5. What is to be done with God on the account of sin, that it may be expiated and pardoned, and that the people of God who have sinned, may be accepted and blessed, is all actually done for them, by Jesus
Christ their High Priest, in the sacrifice for sin which he offered on their behalf. He was ordained (T& TRAS TON Beov) “to do all things with God,” that were to be done for us, that we might be pardoned, sanctified, and saved. This he undertook when he undertook his office. If any one thing be omitted, as good all were so; for assuredly none besides himself in heaven or earth could do ought in this matter; but he hath faithfully, mercifully, and fully done all that was to be done with God on our behalf. Particularly, as the grand and only foundation of happy intercourse between heaven and earth, he hath offered that great sacrifice which was promised and represented from the foundation of the world.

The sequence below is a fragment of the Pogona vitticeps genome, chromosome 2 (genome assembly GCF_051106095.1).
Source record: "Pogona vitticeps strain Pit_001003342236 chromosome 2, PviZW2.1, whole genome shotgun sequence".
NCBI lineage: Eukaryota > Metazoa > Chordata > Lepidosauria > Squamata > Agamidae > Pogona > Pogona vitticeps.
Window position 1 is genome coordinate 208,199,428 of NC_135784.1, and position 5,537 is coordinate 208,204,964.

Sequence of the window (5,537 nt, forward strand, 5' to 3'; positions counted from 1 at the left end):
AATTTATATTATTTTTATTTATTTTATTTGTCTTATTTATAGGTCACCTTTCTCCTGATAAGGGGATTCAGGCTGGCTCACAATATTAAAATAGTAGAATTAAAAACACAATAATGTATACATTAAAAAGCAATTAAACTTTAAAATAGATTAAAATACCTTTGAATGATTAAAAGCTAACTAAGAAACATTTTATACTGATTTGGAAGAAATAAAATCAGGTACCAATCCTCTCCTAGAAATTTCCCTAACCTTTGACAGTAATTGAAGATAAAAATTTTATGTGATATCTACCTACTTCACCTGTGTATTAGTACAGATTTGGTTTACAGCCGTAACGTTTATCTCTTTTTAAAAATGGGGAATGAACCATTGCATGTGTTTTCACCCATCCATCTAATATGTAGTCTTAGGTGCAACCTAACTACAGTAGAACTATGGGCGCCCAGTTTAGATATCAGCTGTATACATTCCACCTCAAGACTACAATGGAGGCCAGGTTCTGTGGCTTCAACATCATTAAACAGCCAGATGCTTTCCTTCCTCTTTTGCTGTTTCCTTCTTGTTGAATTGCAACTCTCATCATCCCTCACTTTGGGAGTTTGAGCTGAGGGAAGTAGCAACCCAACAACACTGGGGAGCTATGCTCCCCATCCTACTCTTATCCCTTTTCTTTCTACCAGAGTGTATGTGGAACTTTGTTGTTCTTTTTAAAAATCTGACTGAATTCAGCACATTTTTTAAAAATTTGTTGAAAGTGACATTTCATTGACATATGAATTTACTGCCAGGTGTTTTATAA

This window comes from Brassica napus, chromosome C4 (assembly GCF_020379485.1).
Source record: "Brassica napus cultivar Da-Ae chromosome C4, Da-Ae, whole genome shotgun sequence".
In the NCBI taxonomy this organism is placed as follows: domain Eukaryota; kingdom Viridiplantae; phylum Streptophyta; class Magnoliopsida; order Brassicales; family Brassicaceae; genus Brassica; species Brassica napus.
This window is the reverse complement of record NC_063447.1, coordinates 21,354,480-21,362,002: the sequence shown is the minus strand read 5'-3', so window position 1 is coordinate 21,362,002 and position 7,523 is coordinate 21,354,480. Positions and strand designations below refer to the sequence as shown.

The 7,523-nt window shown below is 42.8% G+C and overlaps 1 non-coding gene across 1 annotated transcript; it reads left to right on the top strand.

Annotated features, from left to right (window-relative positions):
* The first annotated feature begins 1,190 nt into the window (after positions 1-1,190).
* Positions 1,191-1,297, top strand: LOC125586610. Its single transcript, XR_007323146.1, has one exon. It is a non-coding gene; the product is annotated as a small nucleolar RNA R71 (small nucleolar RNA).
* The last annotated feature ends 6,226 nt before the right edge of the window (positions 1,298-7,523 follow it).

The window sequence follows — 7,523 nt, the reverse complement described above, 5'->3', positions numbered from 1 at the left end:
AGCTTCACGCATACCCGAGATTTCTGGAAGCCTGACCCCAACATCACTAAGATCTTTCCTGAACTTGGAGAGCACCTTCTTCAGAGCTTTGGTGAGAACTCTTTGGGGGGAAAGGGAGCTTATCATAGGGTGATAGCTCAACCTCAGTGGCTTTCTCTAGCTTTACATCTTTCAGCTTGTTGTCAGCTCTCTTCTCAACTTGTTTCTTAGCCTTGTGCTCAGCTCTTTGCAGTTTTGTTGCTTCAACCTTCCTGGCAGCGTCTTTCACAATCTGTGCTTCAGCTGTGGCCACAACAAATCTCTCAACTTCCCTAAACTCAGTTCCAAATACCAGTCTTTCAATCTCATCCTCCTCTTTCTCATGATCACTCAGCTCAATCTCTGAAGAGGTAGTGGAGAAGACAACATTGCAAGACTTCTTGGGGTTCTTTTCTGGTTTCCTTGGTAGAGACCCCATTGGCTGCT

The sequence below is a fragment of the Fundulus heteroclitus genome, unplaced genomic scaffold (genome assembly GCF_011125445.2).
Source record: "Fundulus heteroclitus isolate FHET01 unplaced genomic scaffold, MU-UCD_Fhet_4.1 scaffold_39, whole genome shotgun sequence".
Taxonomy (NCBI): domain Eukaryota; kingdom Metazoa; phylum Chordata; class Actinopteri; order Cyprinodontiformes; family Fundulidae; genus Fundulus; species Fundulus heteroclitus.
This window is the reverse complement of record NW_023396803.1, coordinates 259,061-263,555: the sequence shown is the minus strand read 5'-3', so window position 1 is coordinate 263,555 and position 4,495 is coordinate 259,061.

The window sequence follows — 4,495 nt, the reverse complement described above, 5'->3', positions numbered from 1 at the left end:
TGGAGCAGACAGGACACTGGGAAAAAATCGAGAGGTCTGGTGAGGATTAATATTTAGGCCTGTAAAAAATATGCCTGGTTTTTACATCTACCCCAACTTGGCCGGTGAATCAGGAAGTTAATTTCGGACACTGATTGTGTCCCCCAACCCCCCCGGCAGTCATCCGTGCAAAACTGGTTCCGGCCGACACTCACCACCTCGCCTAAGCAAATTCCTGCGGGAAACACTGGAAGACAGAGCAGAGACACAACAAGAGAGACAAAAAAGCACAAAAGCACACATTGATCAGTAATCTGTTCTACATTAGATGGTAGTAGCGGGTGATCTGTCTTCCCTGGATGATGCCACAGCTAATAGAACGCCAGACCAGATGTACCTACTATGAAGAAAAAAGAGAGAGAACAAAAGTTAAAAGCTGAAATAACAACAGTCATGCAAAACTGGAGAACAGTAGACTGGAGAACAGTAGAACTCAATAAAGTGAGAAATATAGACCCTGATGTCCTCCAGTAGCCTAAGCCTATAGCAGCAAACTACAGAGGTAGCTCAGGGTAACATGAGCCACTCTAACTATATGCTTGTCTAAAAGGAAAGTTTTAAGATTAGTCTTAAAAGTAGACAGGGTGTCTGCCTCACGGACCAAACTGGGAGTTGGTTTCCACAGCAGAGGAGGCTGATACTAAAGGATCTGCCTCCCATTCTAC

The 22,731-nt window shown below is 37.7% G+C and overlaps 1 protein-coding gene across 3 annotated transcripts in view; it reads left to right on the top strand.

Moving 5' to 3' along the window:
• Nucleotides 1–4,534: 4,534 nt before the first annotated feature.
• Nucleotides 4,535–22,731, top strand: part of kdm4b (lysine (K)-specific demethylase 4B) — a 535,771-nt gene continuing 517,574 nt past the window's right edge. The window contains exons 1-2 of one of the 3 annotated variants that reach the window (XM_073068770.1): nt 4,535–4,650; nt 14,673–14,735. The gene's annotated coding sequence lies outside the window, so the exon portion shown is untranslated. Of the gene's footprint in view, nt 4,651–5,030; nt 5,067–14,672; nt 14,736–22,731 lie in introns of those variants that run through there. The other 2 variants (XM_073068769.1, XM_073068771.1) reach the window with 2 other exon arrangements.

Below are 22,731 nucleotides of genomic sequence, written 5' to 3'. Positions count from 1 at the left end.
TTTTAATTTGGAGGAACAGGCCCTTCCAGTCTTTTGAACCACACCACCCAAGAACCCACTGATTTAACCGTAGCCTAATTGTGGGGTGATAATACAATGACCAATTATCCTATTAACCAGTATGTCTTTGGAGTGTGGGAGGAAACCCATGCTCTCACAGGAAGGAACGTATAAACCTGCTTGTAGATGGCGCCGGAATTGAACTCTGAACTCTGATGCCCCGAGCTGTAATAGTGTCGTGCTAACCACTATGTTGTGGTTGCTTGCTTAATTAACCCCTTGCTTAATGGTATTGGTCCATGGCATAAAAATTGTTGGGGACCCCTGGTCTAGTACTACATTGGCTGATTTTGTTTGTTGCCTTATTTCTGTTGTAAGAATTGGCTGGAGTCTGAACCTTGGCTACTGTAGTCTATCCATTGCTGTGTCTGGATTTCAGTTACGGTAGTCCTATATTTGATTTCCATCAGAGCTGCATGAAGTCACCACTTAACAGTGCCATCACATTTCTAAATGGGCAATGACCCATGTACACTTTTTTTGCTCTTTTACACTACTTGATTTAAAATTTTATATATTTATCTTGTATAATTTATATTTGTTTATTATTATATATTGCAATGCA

Who can have compassion on the ignorant, and on them that are
out of the way, for he himself is compassed with infirmity.
$1. Introductory remarks, and the subject slated. 92. (I.) A necessary qualifica.
tion of a High Priest.' $3. (11.) The peculiar object of his sacerdotal aets. 44. (III.) A special reason of the qualification. $5.--8. (IV.) Observations. 49. Additional observations.
The apostle having before proposed, doth in this and the ensuing verses farther pursue, a description of an High Priest, according to the law; that whatever was useful or excellent in such an High Priest, was to be found in a more eminent manner in Jesus Christ, the only real and proper High Priest of the church; as also that whatever was weak and infirm in such a Priest necessarily attending his frail and sinful condition, which either eclipsed the glory, or weakened the efficacy of the office he discharged—had no place in him at all. To understand, therefore, aright the comparison here made between the High Priest under the law, and Jesus Christ, we must observe: